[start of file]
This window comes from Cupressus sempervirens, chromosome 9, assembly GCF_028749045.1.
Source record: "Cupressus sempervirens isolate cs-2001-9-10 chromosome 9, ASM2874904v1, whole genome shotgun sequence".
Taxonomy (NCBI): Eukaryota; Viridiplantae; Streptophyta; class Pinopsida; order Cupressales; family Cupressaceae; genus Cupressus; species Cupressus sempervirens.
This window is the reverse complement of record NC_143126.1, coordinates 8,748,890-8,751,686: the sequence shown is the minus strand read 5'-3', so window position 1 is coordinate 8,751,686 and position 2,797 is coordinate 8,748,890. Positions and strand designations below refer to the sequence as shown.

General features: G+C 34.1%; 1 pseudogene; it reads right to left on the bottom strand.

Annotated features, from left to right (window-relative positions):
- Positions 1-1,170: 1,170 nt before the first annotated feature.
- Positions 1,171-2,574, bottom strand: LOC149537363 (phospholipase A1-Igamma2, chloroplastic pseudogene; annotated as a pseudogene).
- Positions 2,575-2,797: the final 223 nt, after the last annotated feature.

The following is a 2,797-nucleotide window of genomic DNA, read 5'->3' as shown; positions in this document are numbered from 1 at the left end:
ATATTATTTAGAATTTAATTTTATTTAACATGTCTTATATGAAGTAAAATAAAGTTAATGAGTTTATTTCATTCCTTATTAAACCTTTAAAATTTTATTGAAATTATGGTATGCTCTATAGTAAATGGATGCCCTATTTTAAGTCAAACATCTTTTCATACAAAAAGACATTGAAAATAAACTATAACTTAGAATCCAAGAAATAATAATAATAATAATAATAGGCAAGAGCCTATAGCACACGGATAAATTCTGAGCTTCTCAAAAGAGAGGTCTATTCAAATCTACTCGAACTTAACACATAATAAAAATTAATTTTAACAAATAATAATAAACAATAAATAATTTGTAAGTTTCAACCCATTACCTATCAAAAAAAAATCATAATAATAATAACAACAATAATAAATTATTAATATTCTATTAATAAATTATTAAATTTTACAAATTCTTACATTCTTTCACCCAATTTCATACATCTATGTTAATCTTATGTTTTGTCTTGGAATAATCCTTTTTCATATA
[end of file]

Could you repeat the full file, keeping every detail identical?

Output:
This window comes from Cupressus sempervirens, chromosome 9, assembly GCF_028749045.1.
Source record: "Cupressus sempervirens isolate cs-2001-9-10 chromosome 9, ASM2874904v1, whole genome shotgun sequence".
Taxonomy (NCBI): Eukaryota; Viridiplantae; Streptophyta; class Pinopsida; order Cupressales; family Cupressaceae; genus Cupressus; species Cupressus sempervirens.
This window is the reverse complement of record NC_143126.1, coordinates 8,748,890-8,751,686: the sequence shown is the minus strand read 5'-3', so window position 1 is coordinate 8,751,686 and position 2,797 is coordinate 8,748,890. Positions and strand designations below refer to the sequence as shown.

General features: G+C 34.1%; 1 pseudogene; it reads right to left on the bottom strand.

Annotated features, from left to right (window-relative positions):
- Positions 1-1,170: 1,170 nt before the first annotated feature.
- Positions 1,171-2,574, bottom strand: LOC149537363 (phospholipase A1-Igamma2, chloroplastic pseudogene; annotated as a pseudogene).
- Positions 2,575-2,797: the final 223 nt, after the last annotated feature.

The following is a 2,797-nucleotide window of genomic DNA, read 5'->3' as shown; positions in this document are numbered from 1 at the left end:
ATATTATTTAGAATTTAATTTTATTTAACATGTCTTATATGAAGTAAAATAAAGTTAATGAGTTTATTTCATTCCTTATTAAACCTTTAAAATTTTATTGAAATTATGGTATGCTCTATAGTAAATGGATGCCCTATTTTAAGTCAAACATCTTTTCATACAAAAAGACATTGAAAATAAACTATAACTTAGAATCCAAGAAATAATAATAATAATAATAATAGGCAAGAGCCTATAGCACACGGATAAATTCTGAGCTTCTCAAAAGAGAGGTCTATTCAAATCTACTCGAACTTAACACATAATAAAAATTAATTTTAACAAATAATAATAAACAATAAATAATTTGTAAGTTTCAACCCATTACCTATCAAAAAAAAATCATAATAATAATAACAACAATAATAAATTATTAATATTCTATTAATAAATTATTAAATTTTACAAATTCTTACATTCTTTCACCCAATTTCATACATCTATGTTAATCTTATGTTTTGTCTTGGAATAATCCTTTTTCATATA